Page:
Surge in Derivatives Sends Scandinavia Into Clearing Dispute

  • Scandinavian banks prepare to fight ESMA on derivative plans
  • ESMA is backed by Nordic central banks on clearing proposal

A surge in derivative trades in Scandinavian currencies is fueling a dispute between banks and regulators over planned clearing rules.

Since 2007, trading in interest-rate swaps and forward-rate agreements in Scandinavian currencies has jumped as much as five-fold.

The European Securities and Markets Authority says the development may be creating risks that warrant a regulatory response. ESMA, which is backed by Sweden’s Riksbank, wants to force banks and brokers to use clearinghouses for the most liquid interest-rate derivatives traded over the counter.

The proposal has drawn protest from Scandinavia’s financial industry, which says it will fight ESMA. Banks in the region argue their derivative market is too small to require such regulation.

“We’re not convinced this is such a brilliant idea for a small market,” said Lars Afrell, deputy director at the Swedish Securities Dealers Association. “To put it mildly, we are skeptical about some of the findings.”

Enforcing such a rule may add costs to a system that has functioned well, according to the bankers’ associations of Norway, Sweden and Denmark.

Even the biggest Scandinavian currency, the Swedish krona, accounted for just 1 percent of global interest-rate swaps in 2013, according to ESMA data. Forward-rate agreements in the krona made up 2.6 percent of global volume. Trades in Sweden’s currency accounted for 1.8 percent of total turnover in 2013, ranking 11th in the world, Bank for International Settlements estimates.

Soeren Gade, deputy director at the Danish Bankers Association, says the industry is “not generally against mandatory clearing.” But the association is worried it will “have a negative impact on small markets.” He also questions the data on which ESMA bases its recommendations. The group’s “consultation paper is possibly flawed,” he said.

Regulators counter that even small currencies, and derivatives traded in them, are systemic for their local economies. Though a shock to the derivative markets denominated in the Swedish krona probably wouldn’t jolt global markets, it would have a significant impact on Sweden, they say.

The market has become a systemically important one after expanding rapidly amid demand by companies for risk-management tools, Sweden’s Financial Supervisory Authority said in a June stability report. Yet their use has introduced a new danger: that the market could freeze up due to “uncertainty and a lack of confidence” in counterparties, the agency said.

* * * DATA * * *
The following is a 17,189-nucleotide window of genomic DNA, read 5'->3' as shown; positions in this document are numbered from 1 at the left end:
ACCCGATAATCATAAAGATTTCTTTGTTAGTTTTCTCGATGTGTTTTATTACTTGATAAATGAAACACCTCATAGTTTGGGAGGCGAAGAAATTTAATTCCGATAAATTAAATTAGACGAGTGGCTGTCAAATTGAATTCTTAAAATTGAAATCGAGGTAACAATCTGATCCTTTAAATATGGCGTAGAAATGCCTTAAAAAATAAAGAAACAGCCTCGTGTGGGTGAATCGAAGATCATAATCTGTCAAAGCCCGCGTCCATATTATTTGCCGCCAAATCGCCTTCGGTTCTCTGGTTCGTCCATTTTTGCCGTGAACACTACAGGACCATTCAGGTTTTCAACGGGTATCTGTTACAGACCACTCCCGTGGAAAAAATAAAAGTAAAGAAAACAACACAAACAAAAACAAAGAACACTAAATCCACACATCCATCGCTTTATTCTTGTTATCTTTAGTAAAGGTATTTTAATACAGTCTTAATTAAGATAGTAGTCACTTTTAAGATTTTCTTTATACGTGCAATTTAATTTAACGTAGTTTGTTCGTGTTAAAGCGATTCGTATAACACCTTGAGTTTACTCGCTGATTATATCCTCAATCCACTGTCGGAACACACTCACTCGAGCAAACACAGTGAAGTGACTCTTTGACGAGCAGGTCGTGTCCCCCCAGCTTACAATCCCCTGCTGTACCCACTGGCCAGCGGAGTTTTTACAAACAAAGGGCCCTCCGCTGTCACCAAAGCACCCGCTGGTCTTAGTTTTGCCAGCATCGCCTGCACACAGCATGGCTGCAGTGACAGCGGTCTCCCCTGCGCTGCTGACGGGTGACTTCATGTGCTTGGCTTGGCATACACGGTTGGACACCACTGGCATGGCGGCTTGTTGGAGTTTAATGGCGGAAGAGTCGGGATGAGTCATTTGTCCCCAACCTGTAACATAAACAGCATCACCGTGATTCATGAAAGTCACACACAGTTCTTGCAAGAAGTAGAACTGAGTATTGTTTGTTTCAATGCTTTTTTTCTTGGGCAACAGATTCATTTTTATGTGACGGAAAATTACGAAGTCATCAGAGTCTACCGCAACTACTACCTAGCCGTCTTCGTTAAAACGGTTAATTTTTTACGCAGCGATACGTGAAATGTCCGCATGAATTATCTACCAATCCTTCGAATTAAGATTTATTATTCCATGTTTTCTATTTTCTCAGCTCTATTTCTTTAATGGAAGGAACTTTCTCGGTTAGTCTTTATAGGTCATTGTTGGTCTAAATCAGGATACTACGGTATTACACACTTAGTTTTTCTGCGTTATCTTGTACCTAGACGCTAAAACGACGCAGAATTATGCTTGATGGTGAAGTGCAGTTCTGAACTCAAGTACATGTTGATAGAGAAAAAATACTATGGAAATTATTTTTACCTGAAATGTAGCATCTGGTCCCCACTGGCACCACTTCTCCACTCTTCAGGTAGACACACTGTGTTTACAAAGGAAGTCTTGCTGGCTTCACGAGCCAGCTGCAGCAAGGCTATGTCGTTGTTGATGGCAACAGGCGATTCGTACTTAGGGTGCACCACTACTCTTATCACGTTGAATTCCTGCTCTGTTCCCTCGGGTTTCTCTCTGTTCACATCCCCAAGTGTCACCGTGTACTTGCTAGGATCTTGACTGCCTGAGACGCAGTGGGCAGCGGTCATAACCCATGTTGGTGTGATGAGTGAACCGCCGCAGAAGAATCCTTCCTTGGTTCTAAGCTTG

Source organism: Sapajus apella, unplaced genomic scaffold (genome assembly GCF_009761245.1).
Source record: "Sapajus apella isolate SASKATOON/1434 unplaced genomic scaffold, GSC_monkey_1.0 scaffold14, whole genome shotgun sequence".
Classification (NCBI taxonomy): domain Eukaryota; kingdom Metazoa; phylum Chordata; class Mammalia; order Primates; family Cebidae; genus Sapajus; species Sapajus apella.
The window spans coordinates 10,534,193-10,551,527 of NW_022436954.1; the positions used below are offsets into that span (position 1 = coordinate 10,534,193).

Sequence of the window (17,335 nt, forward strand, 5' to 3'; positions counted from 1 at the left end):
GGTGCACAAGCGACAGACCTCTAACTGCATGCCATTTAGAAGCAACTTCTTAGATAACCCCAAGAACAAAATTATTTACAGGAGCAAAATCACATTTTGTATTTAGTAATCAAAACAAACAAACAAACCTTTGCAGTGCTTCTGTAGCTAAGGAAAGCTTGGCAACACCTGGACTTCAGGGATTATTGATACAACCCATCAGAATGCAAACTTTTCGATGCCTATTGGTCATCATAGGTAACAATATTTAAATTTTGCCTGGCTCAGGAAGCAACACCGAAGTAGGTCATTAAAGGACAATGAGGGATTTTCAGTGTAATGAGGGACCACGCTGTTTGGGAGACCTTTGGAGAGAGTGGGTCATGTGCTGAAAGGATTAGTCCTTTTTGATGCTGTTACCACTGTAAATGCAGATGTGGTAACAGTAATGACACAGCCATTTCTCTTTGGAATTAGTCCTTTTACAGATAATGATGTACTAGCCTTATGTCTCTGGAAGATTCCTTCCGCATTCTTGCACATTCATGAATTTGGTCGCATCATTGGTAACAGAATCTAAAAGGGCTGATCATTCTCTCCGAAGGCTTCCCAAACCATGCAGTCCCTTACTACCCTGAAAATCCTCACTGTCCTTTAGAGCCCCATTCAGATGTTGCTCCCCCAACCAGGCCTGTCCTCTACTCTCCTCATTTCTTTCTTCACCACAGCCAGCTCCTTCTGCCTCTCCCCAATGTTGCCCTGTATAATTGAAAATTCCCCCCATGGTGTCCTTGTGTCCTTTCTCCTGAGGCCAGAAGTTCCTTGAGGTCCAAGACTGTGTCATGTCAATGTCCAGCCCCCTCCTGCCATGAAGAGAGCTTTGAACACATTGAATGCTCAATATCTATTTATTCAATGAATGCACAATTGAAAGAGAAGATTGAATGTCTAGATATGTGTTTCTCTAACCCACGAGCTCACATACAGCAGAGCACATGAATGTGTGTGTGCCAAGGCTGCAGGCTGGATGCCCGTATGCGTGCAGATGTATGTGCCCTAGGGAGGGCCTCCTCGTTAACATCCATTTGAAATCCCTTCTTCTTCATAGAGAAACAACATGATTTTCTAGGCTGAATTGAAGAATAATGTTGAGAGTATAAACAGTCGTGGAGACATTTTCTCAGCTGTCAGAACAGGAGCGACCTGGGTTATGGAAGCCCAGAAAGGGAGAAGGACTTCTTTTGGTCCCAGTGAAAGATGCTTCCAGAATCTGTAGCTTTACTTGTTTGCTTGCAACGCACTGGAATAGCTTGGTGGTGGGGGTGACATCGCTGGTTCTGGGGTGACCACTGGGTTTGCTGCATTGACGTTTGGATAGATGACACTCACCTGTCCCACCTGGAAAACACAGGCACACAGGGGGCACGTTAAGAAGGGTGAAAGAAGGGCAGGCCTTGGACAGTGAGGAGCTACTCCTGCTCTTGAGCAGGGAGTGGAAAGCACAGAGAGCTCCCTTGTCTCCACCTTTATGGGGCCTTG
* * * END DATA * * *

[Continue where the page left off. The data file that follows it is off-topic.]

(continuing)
Steven Maijoor, ESMA’s chairman, raised the question while at a conference in Copenhagen on Aug. 28. “The essence of what we’re looking at is, what is the systemic relevance? What is the size of this market? Can this disrupt the financial markets?”

If a counter-party goes bust, the clearinghouse spreads the losses among its member firms, preventing wider contagion. Companies must post collateral with clearinghouses to use them. A fraction of the derivatives traded in Scandinavia already are cleared voluntarily.

A global agreement was struck in 2009 to overhaul the derivatives market, including requiring mandatory clearing. The accord followed the failure of American International Group Inc. and its notorious bailout by the U.S. government.

Europe is just beginning to specify which derivatives must be centrally cleared to avoid another financial crisis. Last month, the European Commission said banks need to use a third party when trading some interest-rate swaps and forward agreements denominated in dollars, euros, yen or pounds.

Next in line are interest-rate derivatives in six other European currencies. ESMA proposed in May that clearinghouses complete trades in nine swaps and forward-rate agreements. Five of the nine are in Scandinavian currencies. The others are in the Polish zloty, the Czech koruna and the Hungarian forint.

ESMA is looking at responses to its May paper before making its final recommendation, Maijoor said. The Nordic region’s central banks and financial regulators have already thrown their support behind the proposal.

The decision will probably set a precedent for ESMA’s handling of derivatives in other asset classes: equities, credit and foreign exchange.

“The size of the market is essential for mandatory clearing,” Afrell said.

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